“In 1921, the states of New York and New Jersey received consent from Congress to form an interstate agency to develop and modernize the entire port district in order to improve commerce and trade.” – Panynj.gov
That interstate agency stands today as Port Authority and serves as the metaphoric bridge for transportation between New York and New Jersey. Just recently New York City has agreed to a $10 billion facelift of the bus terminal, authorizing the first renovation since Port Authority’s origin.
At the Port Authority’s core, it helps open avenues for more commerce, grow transportation, and ignite the modernization of the surrounding area. The pricey redesign only hopes to help that mission.
Although, the city’s approach for choosing the design that will mask the new Port Authority terminal is quite unique. Officials are opening up a design contest for international architects, with the intent of choosing a winner by September.
Ultimately, once a design has been chosen, the Port Authority plans to progress construction over a decade until completed. The plan is launch a new station between Ninth and 10th avenues, just a block west of where the current terminal is.
Furthermore, city officials expect to sell air rights of the Port Authority terminal, in addition to the future condo tower that will be built in the area. Commercial sales and tenant rent will pay for about two-thirds of the new building’s cost, which sources estimate to be $10 billion according to the New York Post.
The current terminal handles more than 200,000 per day but it’s outdated and not built for the projected increases in traffic in the near future. Though, that doesn’t mean it hasn’t been more than valuable throughout its lifetime. The Port Authority is very important to the New York City community and it has been since throughout its history.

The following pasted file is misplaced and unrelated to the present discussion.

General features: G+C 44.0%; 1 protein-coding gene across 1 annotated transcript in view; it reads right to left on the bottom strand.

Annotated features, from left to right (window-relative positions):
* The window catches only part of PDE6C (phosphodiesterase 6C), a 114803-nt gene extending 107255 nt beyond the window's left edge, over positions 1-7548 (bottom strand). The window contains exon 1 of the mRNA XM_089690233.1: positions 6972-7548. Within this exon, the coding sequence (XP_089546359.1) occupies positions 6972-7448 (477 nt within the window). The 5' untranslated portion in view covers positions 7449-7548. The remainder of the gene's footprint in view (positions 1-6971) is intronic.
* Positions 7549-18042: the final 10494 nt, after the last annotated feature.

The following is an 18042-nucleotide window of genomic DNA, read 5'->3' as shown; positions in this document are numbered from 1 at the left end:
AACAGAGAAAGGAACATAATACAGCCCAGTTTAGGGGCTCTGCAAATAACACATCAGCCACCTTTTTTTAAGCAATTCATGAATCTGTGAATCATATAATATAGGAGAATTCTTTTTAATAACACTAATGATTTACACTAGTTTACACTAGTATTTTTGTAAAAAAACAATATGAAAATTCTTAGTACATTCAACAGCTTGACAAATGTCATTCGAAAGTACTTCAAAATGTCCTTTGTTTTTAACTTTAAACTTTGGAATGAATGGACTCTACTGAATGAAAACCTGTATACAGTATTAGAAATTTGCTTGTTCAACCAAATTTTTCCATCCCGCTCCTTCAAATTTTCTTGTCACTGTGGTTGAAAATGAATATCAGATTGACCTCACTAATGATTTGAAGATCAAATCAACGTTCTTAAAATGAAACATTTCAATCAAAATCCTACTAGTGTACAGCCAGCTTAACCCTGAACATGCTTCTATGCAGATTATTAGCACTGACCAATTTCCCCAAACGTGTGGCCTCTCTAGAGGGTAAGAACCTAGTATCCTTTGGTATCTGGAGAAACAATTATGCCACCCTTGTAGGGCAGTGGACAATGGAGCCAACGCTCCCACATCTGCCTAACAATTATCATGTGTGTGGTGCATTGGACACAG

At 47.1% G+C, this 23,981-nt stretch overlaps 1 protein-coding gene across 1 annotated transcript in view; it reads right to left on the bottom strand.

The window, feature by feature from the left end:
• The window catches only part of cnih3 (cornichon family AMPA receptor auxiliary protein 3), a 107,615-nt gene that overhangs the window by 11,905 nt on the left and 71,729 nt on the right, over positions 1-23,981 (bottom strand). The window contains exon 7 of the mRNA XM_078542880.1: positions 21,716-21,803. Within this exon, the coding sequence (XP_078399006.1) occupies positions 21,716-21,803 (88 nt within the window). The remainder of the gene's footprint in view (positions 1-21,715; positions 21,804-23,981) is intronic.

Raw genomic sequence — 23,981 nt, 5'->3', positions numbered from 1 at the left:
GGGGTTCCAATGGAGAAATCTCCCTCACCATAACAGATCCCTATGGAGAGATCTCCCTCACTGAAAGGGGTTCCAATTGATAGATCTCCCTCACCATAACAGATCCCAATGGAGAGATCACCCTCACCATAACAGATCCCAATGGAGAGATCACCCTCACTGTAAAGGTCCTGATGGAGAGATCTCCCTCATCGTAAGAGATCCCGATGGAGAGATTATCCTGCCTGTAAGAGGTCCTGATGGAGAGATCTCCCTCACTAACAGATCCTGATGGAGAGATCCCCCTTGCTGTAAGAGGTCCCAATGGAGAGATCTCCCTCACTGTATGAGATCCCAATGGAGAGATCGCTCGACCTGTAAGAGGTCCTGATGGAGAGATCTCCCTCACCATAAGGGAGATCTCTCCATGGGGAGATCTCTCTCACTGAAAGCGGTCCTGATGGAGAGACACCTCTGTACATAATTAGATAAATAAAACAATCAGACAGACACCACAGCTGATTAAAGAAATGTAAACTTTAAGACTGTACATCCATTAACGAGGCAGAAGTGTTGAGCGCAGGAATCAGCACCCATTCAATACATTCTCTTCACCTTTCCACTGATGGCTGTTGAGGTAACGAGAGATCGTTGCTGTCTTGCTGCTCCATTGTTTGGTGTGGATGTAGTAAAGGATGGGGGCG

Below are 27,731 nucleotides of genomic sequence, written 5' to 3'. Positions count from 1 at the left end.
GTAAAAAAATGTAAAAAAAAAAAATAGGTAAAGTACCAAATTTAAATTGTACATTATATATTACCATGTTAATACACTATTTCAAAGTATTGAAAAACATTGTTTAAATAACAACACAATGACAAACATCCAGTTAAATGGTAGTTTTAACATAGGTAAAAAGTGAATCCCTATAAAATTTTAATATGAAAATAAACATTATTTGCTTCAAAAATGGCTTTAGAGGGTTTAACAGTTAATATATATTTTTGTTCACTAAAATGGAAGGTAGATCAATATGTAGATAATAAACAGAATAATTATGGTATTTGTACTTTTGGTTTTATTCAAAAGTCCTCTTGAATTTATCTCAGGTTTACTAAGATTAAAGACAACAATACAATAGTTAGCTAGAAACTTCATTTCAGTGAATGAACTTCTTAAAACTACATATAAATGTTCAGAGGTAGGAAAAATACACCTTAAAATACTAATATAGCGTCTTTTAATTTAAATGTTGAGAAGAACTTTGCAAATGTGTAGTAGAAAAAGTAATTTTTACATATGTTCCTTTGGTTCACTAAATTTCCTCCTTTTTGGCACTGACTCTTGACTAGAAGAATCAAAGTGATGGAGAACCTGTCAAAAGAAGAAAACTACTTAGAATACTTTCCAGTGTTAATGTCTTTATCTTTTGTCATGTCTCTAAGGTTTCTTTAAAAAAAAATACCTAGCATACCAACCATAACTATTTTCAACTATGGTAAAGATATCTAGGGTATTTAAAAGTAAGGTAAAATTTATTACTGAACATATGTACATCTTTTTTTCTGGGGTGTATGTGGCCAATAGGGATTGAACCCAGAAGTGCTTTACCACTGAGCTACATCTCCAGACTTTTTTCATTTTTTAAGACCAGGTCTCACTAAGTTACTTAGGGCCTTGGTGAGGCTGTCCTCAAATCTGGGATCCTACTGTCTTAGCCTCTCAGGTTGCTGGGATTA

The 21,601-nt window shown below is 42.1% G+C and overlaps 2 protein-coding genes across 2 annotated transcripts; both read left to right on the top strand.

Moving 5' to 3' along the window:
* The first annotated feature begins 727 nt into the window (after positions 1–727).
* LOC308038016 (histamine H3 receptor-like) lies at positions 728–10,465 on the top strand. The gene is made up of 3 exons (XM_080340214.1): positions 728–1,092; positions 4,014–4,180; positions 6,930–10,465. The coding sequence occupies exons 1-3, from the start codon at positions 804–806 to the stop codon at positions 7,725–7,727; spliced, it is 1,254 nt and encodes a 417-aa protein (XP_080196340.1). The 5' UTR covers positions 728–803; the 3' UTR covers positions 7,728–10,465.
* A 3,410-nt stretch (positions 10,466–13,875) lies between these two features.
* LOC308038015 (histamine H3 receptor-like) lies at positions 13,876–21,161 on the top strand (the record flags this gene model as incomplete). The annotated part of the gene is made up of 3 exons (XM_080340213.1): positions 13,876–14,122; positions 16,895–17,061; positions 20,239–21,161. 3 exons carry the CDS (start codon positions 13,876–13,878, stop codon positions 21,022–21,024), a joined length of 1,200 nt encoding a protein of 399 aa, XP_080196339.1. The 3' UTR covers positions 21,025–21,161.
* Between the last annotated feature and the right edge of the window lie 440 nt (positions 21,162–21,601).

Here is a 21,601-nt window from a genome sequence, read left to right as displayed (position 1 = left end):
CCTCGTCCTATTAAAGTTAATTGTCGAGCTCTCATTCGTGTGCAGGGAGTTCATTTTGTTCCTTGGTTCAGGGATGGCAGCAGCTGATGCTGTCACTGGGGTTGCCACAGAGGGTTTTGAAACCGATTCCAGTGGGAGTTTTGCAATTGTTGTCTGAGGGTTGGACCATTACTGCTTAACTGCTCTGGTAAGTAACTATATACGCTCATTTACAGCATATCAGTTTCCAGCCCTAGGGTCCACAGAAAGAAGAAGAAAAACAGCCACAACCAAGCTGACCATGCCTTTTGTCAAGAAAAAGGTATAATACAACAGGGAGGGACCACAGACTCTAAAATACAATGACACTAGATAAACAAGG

The Port Authority has been instrumental in the evolution of New York City transportation even outside of bus travel. In the 1940s the Port Authority, and deciding officials, anticipated the jet age and leased an airport from Newark, N.J., and two from NYC. This created a regional aviation network between Newark, LaGuardia, and JFK International airports.
In 1960, the Port Authority (again) helps progress transportation as a whole. The terminal acquired the Hudson and Manhattan Railroad to start operating the PATH rail transit system.
Over the next decade the terminal will build upon its original structure to improve the experience and travel of locals once more.
An earlier study on Port Authority from the Real Deal says that a full-scale replacement project would take 15 years to complete. By 2040, ridership is expected to climb another 51 percent., according to the New York Post.